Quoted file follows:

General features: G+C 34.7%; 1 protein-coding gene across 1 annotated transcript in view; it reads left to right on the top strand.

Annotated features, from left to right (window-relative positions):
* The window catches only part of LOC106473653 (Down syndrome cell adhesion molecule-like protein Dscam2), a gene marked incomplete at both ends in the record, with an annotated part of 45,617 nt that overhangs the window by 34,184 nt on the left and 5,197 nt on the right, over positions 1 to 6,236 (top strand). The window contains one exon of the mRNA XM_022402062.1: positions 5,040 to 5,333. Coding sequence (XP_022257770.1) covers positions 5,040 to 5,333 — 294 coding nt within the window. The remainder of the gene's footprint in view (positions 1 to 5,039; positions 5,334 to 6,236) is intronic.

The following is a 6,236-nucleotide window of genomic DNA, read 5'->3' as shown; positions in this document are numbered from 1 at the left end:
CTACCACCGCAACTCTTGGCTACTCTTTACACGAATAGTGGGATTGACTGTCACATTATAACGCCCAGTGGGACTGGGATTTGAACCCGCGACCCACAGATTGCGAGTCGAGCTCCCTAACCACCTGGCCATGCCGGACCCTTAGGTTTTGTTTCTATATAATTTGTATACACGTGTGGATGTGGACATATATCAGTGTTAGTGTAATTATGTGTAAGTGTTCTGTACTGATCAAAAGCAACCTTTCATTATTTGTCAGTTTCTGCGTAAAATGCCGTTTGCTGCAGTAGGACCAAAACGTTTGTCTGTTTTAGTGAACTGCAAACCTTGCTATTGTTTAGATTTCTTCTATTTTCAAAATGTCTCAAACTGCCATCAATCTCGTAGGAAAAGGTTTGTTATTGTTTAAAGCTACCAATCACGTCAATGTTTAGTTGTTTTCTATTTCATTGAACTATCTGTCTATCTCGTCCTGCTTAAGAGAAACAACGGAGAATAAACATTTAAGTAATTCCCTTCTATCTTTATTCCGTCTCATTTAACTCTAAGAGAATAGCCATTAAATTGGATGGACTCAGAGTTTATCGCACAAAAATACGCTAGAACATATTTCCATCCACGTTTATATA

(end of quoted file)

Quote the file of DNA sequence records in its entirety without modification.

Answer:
General features: G+C 34.7%; 1 protein-coding gene across 1 annotated transcript in view; it reads left to right on the top strand.

Annotated features, from left to right (window-relative positions):
* The window catches only part of LOC106473653 (Down syndrome cell adhesion molecule-like protein Dscam2), a gene marked incomplete at both ends in the record, with an annotated part of 45,617 nt that overhangs the window by 34,184 nt on the left and 5,197 nt on the right, over positions 1 to 6,236 (top strand). The window contains one exon of the mRNA XM_022402062.1: positions 5,040 to 5,333. Coding sequence (XP_022257770.1) covers positions 5,040 to 5,333 — 294 coding nt within the window. The remainder of the gene's footprint in view (positions 1 to 5,039; positions 5,334 to 6,236) is intronic.

The following is a 6,236-nucleotide window of genomic DNA, read 5'->3' as shown; positions in this document are numbered from 1 at the left end:
CTACCACCGCAACTCTTGGCTACTCTTTACACGAATAGTGGGATTGACTGTCACATTATAACGCCCAGTGGGACTGGGATTTGAACCCGCGACCCACAGATTGCGAGTCGAGCTCCCTAACCACCTGGCCATGCCGGACCCTTAGGTTTTGTTTCTATATAATTTGTATACACGTGTGGATGTGGACATATATCAGTGTTAGTGTAATTATGTGTAAGTGTTCTGTACTGATCAAAAGCAACCTTTCATTATTTGTCAGTTTCTGCGTAAAATGCCGTTTGCTGCAGTAGGACCAAAACGTTTGTCTGTTTTAGTGAACTGCAAACCTTGCTATTGTTTAGATTTCTTCTATTTTCAAAATGTCTCAAACTGCCATCAATCTCGTAGGAAAAGGTTTGTTATTGTTTAAAGCTACCAATCACGTCAATGTTTAGTTGTTTTCTATTTCATTGAACTATCTGTCTATCTCGTCCTGCTTAAGAGAAACAACGGAGAATAAACATTTAAGTAATTCCCTTCTATCTTTATTCCGTCTCATTTAACTCTAAGAGAATAGCCATTAAATTGGATGGACTCAGAGTTTATCGCACAAAAATACGCTAGAACATATTTCCATCCACGTTTATATA